Why did Cicely become so motivated, determined and effective in realising her vision of the right care for dying patients? Cicely’s background and education are part of the explanation. Our family were prosperous, because of our father, Gordon’s, brilliance as an estate agent. He was the seventeenth child of John Henry Saunders, who in the middle of the nineteenth century realised that photography was a rapidly developing business opportunity. He set up photographic studios, in Eton, Windsor, Oxford, Cambridge and Harrow, and also Camberley for Sandhurst. A great entrepreneur! John Henry died at 56 when my father was one.
As number seventeen child with a widowed mother, my father’s education was limited. What profession could he enter with no money? In Surveying, you got a meagre wage right from the start, so he went for that. It helped that he was a very bright, handsome and ebullient young man, good at games. When qualified he was taken on by a respectable estate agency in London, John D Wood & Co. He made his mark, so was chosen as senior partner at only 28 when John D Wood retired. He proceeded to build the firm to the point when it was one of the top three in the country. Cicely inherited his energy and drive.
Cicely was born in 1918. At 13 she was sent to boarding school at Roedean, very cross that she had not been consulted about where she should go. There she did all right, but was a bit lonely. She was six feet tall, though never admitted to it, and very clever; a bit of an outsider and rather daunting, especially to eligible young men. In 1938, she went up to Oxford to read philosophy, politics and economics (PPE). In1939 we went to war, and Cicely went back to Oxford, but felt frustrated that she wasn’t doing anything useful. She was determined to go into nursing despite some family opposition. She applied to and got into the Nightingale School at St Thomas’s Hospital in London in 1940.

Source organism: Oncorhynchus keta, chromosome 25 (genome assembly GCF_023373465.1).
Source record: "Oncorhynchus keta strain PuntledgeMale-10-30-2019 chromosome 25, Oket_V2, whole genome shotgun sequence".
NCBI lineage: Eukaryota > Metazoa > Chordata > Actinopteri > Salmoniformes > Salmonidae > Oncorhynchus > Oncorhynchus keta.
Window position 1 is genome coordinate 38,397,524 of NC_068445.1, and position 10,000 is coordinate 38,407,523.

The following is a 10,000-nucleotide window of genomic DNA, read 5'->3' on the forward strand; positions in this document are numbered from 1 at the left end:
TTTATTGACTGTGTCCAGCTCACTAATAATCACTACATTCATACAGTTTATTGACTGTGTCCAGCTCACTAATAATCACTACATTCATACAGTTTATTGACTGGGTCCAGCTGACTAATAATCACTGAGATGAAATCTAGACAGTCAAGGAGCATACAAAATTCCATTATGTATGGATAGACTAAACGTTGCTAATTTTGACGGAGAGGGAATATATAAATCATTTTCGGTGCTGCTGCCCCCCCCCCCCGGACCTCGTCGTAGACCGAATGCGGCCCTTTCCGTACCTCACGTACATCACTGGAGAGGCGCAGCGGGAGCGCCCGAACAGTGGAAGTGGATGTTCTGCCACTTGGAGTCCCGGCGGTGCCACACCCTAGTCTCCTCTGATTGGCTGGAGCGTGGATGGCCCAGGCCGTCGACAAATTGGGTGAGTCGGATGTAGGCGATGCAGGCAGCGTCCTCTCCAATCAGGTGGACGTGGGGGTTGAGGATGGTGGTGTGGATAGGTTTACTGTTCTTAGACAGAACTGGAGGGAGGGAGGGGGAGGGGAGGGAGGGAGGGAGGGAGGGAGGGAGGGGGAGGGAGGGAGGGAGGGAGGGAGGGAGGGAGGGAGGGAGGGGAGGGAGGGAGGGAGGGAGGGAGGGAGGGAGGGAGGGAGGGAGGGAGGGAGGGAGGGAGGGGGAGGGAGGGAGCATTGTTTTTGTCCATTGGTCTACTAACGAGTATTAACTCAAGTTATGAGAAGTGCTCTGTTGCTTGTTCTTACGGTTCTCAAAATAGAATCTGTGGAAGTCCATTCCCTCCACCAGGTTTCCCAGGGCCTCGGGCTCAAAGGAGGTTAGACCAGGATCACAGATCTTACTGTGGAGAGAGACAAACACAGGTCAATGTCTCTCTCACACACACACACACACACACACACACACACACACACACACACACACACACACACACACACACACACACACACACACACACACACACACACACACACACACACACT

Cicely found that she really enjoyed nursing and her colleagues – known as members of a “Set”. They did sterling work through the bombing. Towards the end of her nursing training in early 1944, Cicely’s back started to be a big problem, and just as she qualified as SRN (State Registered Nurse), she was told she couldn’t go on nursing; if she did she would be in continual pain. So, very reluctantly, she left nursing
She still wanted to be close to patients and she knew she could do that as a Lady Almoner, nowadays known as a medical social worker. So Cicely went back to Oxford in October 1944, to get a Diploma in public health, and to finish her PPE degree. She did all that in a year, getting a Distinction in Public Health – her exam technique evidently was still intact! Then she rejoined St Thomas’s in London for practical training as a lady almoner,
The derivation of the name Almoner is that the big London hospitals became wealthy charities, and had a long tradition of giving alms and helping their patients, not only with free treatment but also after they were discharged. So this became Cicely’s life.